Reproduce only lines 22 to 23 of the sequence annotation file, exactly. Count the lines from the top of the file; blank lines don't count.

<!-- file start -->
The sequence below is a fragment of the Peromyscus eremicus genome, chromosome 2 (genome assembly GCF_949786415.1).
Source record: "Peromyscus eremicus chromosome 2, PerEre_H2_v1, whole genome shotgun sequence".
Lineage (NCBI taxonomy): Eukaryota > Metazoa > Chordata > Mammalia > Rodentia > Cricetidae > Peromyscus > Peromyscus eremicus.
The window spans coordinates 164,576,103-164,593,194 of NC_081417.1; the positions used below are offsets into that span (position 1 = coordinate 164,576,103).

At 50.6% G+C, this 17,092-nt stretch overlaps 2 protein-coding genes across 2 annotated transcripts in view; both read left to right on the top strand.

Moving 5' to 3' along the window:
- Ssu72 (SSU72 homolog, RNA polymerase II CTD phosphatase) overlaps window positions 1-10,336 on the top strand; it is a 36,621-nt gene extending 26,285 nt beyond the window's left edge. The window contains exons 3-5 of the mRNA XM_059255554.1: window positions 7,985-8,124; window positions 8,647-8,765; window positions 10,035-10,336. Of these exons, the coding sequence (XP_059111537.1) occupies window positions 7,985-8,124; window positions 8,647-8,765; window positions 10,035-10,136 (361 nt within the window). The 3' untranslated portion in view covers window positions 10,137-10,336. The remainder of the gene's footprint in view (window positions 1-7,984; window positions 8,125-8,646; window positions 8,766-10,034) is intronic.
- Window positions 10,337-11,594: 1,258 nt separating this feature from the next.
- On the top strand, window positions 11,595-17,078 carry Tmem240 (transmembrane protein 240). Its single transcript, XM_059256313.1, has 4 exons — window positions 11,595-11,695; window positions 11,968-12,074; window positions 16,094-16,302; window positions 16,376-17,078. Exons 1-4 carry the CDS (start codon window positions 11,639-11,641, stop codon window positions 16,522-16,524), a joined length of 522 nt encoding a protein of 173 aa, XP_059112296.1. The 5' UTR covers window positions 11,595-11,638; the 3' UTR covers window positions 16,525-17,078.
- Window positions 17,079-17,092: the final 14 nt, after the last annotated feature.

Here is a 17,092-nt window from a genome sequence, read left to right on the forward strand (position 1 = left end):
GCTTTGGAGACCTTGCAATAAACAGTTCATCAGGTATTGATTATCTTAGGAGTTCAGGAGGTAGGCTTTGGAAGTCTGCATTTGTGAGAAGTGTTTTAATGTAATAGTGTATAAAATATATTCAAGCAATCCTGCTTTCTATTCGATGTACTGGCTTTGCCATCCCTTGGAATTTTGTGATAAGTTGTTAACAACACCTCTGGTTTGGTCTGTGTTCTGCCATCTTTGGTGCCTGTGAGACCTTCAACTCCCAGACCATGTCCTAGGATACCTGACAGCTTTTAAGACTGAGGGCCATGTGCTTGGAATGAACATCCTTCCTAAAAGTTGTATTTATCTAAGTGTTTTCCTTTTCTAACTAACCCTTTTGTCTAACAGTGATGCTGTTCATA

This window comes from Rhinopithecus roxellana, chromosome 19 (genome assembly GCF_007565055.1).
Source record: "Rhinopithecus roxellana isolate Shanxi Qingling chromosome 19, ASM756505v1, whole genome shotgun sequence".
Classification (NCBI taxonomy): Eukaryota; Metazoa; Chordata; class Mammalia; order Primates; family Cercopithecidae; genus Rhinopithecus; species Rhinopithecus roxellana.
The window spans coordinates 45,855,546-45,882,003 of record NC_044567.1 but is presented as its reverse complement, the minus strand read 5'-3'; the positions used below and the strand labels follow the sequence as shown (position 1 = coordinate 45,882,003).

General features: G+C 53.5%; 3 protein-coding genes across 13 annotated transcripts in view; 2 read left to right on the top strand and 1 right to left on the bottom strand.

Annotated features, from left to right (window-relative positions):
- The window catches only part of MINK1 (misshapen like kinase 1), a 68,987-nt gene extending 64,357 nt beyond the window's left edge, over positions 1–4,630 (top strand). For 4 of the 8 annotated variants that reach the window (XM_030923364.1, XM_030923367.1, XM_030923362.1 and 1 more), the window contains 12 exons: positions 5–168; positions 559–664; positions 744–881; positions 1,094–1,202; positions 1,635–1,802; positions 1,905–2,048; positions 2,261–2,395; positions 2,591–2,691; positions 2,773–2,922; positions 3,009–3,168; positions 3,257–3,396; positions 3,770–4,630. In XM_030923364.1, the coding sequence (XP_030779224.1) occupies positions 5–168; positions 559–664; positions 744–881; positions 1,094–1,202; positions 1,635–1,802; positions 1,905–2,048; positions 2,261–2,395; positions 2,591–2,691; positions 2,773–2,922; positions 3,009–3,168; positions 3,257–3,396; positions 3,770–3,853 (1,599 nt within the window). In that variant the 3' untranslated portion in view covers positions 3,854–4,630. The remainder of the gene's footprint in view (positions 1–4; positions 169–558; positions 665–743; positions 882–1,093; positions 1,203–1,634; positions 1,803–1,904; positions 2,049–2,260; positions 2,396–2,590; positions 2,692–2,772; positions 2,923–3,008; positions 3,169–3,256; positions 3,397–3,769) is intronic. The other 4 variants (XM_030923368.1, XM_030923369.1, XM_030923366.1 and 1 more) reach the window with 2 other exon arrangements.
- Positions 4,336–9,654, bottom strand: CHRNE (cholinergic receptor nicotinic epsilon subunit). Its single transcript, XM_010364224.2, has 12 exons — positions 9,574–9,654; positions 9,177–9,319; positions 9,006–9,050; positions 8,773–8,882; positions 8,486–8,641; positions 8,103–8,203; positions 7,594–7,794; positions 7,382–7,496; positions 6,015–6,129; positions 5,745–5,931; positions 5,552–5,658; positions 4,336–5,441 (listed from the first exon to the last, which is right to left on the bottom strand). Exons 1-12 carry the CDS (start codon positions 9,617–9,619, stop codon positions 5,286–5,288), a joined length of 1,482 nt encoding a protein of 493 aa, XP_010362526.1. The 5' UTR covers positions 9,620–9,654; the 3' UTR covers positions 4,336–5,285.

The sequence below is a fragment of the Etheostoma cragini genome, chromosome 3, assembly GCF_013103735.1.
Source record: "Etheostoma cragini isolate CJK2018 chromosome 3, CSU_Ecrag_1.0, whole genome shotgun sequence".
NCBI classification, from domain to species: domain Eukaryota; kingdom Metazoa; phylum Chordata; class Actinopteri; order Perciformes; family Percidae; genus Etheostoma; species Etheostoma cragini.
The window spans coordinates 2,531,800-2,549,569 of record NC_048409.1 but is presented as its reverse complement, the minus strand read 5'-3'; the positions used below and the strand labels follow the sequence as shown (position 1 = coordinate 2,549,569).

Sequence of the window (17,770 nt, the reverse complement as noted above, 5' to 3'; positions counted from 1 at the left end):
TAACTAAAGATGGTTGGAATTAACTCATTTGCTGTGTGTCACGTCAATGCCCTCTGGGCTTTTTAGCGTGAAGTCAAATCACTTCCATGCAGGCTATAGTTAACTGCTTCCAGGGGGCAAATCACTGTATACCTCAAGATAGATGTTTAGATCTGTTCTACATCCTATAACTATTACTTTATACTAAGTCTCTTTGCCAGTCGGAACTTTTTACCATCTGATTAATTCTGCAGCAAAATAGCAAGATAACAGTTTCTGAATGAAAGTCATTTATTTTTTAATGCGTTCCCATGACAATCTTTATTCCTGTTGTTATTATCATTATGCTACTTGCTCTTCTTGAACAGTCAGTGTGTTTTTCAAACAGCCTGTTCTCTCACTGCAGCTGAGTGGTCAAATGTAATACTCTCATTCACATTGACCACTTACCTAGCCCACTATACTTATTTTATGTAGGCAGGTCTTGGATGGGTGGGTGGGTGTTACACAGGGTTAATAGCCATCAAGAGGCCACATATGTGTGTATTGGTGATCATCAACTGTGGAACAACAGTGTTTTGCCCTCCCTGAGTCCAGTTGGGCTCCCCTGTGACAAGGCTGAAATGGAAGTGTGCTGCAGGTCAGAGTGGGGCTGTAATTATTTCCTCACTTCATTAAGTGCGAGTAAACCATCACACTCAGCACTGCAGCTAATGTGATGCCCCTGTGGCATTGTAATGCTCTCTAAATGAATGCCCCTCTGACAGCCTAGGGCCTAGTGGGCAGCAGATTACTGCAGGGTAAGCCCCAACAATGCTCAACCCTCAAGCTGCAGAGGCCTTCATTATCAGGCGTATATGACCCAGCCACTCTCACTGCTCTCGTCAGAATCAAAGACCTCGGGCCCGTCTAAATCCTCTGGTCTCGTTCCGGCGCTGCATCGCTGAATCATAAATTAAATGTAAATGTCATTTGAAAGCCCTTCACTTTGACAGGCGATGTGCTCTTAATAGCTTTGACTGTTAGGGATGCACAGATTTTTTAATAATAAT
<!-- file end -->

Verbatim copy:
Source record: "Etheostoma cragini isolate CJK2018 chromosome 3, CSU_Ecrag_1.0, whole genome shotgun sequence".
NCBI classification, from domain to species: domain Eukaryota; kingdom Metazoa; phylum Chordata; class Actinopteri; order Perciformes; family Percidae; genus Etheostoma; species Etheostoma cragini.